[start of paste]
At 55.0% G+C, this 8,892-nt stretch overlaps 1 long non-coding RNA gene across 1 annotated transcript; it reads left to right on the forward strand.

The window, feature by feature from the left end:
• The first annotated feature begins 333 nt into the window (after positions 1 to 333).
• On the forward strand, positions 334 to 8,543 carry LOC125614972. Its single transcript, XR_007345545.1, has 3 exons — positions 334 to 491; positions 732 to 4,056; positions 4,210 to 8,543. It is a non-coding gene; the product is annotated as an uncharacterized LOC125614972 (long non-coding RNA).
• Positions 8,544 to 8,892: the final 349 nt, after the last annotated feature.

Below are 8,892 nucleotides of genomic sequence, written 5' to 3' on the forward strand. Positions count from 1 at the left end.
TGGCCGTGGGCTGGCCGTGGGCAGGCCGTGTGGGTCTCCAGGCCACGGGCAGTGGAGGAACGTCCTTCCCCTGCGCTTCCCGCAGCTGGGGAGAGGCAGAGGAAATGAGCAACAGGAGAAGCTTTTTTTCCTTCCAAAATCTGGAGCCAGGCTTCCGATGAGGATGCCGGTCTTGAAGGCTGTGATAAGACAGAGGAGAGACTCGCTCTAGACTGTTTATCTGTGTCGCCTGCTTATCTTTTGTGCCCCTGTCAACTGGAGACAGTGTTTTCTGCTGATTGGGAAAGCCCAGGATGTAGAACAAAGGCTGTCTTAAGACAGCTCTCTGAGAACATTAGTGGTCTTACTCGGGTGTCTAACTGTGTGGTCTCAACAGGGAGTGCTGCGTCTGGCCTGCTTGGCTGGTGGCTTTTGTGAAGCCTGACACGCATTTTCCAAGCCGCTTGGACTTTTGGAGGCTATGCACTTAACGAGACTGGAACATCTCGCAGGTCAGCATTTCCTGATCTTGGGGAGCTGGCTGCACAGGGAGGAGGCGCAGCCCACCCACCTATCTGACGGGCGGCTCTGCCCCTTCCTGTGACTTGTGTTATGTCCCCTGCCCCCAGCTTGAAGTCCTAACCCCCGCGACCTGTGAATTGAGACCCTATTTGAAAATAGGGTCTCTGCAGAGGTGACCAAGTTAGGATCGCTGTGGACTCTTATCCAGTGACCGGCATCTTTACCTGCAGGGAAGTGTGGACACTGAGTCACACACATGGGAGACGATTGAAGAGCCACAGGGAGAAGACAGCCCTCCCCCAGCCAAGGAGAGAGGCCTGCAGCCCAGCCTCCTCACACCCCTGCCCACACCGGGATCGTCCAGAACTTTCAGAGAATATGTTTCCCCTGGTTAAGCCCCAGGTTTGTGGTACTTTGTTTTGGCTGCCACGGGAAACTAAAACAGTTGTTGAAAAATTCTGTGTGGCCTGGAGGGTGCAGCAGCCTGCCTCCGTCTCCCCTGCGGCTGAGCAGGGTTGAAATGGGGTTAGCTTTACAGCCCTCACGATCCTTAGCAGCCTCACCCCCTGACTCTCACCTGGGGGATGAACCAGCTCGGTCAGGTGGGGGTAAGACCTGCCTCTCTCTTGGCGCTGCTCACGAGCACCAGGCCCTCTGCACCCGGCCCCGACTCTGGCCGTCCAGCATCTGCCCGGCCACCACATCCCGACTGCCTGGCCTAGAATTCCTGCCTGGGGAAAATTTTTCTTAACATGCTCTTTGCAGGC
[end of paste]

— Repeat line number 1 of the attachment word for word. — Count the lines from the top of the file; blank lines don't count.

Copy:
At 55.0% G+C, this 8,892-nt stretch overlaps 1 long non-coding RNA gene across 1 annotated transcript; it reads left to right on the forward strand.